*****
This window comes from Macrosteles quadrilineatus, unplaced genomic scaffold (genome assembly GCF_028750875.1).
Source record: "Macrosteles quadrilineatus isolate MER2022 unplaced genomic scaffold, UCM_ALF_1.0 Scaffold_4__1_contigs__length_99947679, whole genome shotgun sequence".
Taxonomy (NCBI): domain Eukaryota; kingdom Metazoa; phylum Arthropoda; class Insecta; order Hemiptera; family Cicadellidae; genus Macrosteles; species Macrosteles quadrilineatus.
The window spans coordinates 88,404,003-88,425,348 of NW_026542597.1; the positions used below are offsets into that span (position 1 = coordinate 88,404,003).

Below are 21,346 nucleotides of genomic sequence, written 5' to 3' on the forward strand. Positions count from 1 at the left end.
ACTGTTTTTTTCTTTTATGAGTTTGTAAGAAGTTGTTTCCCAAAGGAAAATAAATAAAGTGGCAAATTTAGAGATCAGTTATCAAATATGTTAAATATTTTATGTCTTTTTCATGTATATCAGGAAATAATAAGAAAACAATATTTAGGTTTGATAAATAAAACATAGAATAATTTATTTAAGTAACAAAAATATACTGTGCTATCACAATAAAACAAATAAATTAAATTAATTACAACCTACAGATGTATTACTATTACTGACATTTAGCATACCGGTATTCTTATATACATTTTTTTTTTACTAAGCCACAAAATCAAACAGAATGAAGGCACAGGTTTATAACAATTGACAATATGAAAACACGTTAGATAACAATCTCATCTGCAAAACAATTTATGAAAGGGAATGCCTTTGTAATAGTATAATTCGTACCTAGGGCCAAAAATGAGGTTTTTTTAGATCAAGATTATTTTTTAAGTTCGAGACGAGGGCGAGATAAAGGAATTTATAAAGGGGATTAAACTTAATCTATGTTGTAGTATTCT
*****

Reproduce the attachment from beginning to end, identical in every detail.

This window comes from Macrosteles quadrilineatus, unplaced genomic scaffold (genome assembly GCF_028750875.1).
Source record: "Macrosteles quadrilineatus isolate MER2022 unplaced genomic scaffold, UCM_ALF_1.0 Scaffold_4__1_contigs__length_99947679, whole genome shotgun sequence".
Taxonomy (NCBI): domain Eukaryota; kingdom Metazoa; phylum Arthropoda; class Insecta; order Hemiptera; family Cicadellidae; genus Macrosteles; species Macrosteles quadrilineatus.
The window spans coordinates 88,404,003-88,425,348 of NW_026542597.1; the positions used below are offsets into that span (position 1 = coordinate 88,404,003).

Below are 21,346 nucleotides of genomic sequence, written 5' to 3' on the forward strand. Positions count from 1 at the left end.
ACTGTTTTTTTCTTTTATGAGTTTGTAAGAAGTTGTTTCCCAAAGGAAAATAAATAAAGTGGCAAATTTAGAGATCAGTTATCAAATATGTTAAATATTTTATGTCTTTTTCATGTATATCAGGAAATAATAAGAAAACAATATTTAGGTTTGATAAATAAAACATAGAATAATTTATTTAAGTAACAAAAATATACTGTGCTATCACAATAAAACAAATAAATTAAATTAATTACAACCTACAGATGTATTACTATTACTGACATTTAGCATACCGGTATTCTTATATACATTTTTTTTTTACTAAGCCACAAAATCAAACAGAATGAAGGCACAGGTTTATAACAATTGACAATATGAAAACACGTTAGATAACAATCTCATCTGCAAAACAATTTATGAAAGGGAATGCCTTTGTAATAGTATAATTCGTACCTAGGGCCAAAAATGAGGTTTTTTTAGATCAAGATTATTTTTTAAGTTCGAGACGAGGGCGAGATAAAGGAATTTATAAAGGGGATTAAACTTAATCTATGTTGTAGTATTCT